The Assyrian interest in the coastal area is known to have stemmed from their desire to be involved in the international trade between Phoenicia, Philistia and Egypt. The fortress should be seen then as part of a network of fortresses and trading posts along the coast. It demonstrates that the Assyrian officials invested a great deal of effort in the routing of commerce and its concomitant taxes.

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User comments : 7

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Quantum_Conundrum
2 / 5 (4) Dec 28, 2010
Amazingly, it seems to be the earliest example of the Lesbian amphorae discovered so far in the Mediterranean, including the island of Lesbos itself.


Interesting. Everyone on the island, male or female, was a lesbian.
Tangent2
1 / 5 (1) Dec 28, 2010
"was first excavated more than 70 years ago ― but the final results of neither the excavations nor the finds were ever published."

Ummm... what the **** happened to the results then that weren't published, and why not publish them?
Nik_2213
not rated yet Dec 28, 2010
I suppose several major wars, a depression and half a century of turmoil may be responsible...

IIRC, a lot of material collected in the 1920--40 period just went missing in Europe as WW2 rolled through.
Husky
not rated yet Dec 28, 2010
who did the original digs? a lot of digging in the middle east in general from egypt to iran has been subjected to backing up historical and political claims, sometimes you dig something up that is not convenient
Skeptic_Heretic
5 / 5 (2) Dec 28, 2010
I suppose several major wars, a depression and half a century of turmoil may be responsible...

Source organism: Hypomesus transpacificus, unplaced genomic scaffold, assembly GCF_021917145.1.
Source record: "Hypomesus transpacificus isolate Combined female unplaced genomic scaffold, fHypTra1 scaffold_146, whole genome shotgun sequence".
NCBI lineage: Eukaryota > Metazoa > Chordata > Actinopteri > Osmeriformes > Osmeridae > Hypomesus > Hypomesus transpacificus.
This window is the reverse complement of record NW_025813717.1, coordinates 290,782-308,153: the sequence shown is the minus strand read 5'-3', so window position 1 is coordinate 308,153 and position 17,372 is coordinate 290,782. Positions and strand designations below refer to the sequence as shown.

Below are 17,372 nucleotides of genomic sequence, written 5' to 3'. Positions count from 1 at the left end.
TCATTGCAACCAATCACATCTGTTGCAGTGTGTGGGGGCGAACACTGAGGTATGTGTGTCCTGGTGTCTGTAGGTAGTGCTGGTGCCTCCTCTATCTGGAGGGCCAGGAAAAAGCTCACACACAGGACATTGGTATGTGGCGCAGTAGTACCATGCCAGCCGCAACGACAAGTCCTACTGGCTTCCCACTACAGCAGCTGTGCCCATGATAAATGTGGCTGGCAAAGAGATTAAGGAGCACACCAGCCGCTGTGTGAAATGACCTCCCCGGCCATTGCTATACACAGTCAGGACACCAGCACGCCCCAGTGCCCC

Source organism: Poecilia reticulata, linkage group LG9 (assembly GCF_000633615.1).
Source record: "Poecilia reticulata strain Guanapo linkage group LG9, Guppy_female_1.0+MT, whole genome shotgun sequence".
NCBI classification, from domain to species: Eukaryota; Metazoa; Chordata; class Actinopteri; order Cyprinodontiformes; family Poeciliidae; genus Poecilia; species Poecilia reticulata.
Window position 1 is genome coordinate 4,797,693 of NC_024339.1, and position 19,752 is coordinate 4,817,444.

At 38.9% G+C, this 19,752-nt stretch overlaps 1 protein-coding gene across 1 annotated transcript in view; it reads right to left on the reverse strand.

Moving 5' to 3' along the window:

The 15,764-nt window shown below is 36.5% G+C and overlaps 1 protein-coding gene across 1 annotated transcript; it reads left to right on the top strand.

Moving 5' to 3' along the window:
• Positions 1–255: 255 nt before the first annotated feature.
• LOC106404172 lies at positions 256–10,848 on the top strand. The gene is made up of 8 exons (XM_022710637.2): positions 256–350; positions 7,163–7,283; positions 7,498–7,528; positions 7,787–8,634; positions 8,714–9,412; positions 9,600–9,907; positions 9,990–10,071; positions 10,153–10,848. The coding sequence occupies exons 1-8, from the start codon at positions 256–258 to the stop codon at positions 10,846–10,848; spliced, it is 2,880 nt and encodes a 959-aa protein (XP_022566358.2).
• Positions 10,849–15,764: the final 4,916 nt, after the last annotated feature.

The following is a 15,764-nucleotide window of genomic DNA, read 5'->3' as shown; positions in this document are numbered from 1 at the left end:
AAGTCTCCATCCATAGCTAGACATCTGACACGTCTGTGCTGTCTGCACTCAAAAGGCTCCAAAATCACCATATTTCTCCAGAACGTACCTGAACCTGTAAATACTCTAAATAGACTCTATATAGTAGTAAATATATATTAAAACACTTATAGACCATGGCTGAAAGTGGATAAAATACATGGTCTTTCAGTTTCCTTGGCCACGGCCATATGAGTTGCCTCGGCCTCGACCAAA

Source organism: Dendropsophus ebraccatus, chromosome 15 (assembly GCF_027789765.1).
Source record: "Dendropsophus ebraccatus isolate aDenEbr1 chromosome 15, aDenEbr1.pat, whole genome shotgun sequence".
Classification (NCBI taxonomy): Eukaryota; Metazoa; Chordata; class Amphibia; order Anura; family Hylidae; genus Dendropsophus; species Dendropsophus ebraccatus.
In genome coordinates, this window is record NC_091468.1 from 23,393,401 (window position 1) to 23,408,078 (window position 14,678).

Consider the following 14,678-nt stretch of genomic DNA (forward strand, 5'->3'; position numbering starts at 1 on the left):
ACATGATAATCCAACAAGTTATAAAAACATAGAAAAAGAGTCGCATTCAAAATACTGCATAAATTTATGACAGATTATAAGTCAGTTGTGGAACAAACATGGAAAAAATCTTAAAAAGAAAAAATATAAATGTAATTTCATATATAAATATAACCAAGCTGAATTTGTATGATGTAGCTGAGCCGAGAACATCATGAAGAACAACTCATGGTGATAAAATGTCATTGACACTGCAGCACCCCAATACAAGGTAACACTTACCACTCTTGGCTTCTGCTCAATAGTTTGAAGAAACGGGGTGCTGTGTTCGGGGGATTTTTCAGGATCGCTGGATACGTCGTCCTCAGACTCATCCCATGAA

IIRC, a lot of material collected in the 1920--40 period just went missing in Europe as WW2 rolled through.
Plus religion. Government sponsored archaeology in a theocracy is typically destryoed if it comes to conclusions contrary to the established dogma of the theologians. When Solomon, or something attributed to him is found to be from someone not of biblical origin, Christian, Islamic, and Judaic theocracies will destroy the research if they're able to.
Quantum_Conundrum
not rated yet Dec 29, 2010
When Solomon, or something attributed to him is found to be from someone not of biblical origin, Christian, Islamic, and Judaic theocracies will destroy the research if they're able to.


You're so full of crap it just flows out non-stop.

First of all, you're automatically assuming that the story of Solomon is false, which is ridiculous.

Second, it's gonna be aweful hard to find anyone else, anywhere in the world at that time, who hired 80,000 workers just to mine stone, and 3 courses of 10,000 workers each for cutting lumber, and 70,000 just to carry stuff, and 3300 supervisors for a temple complex construction project, year round...for seven years and 4 months...

Stone construction, with gold-plated cedar and olive wood panelling inside and outside, as described in the 5th and 6th chapter of 1 Kings.

Now if and when someone ever finds whatever is remaining of this ruins, please explain to me how that will in any wise invalidate the Biblical account?
StandingBear
not rated yet Jan 01, 2011
Probably by the time of the Assyrians, the old matriarchial Lesbos leadership was long gone. Anyway, it is the Israeli leadership that pays for this research, and it is published. Whatever others did or failed to do is not the fault of the present Israeli government. I leave to others the ongoing dialog of the deaf concerning 'dating accuracy'.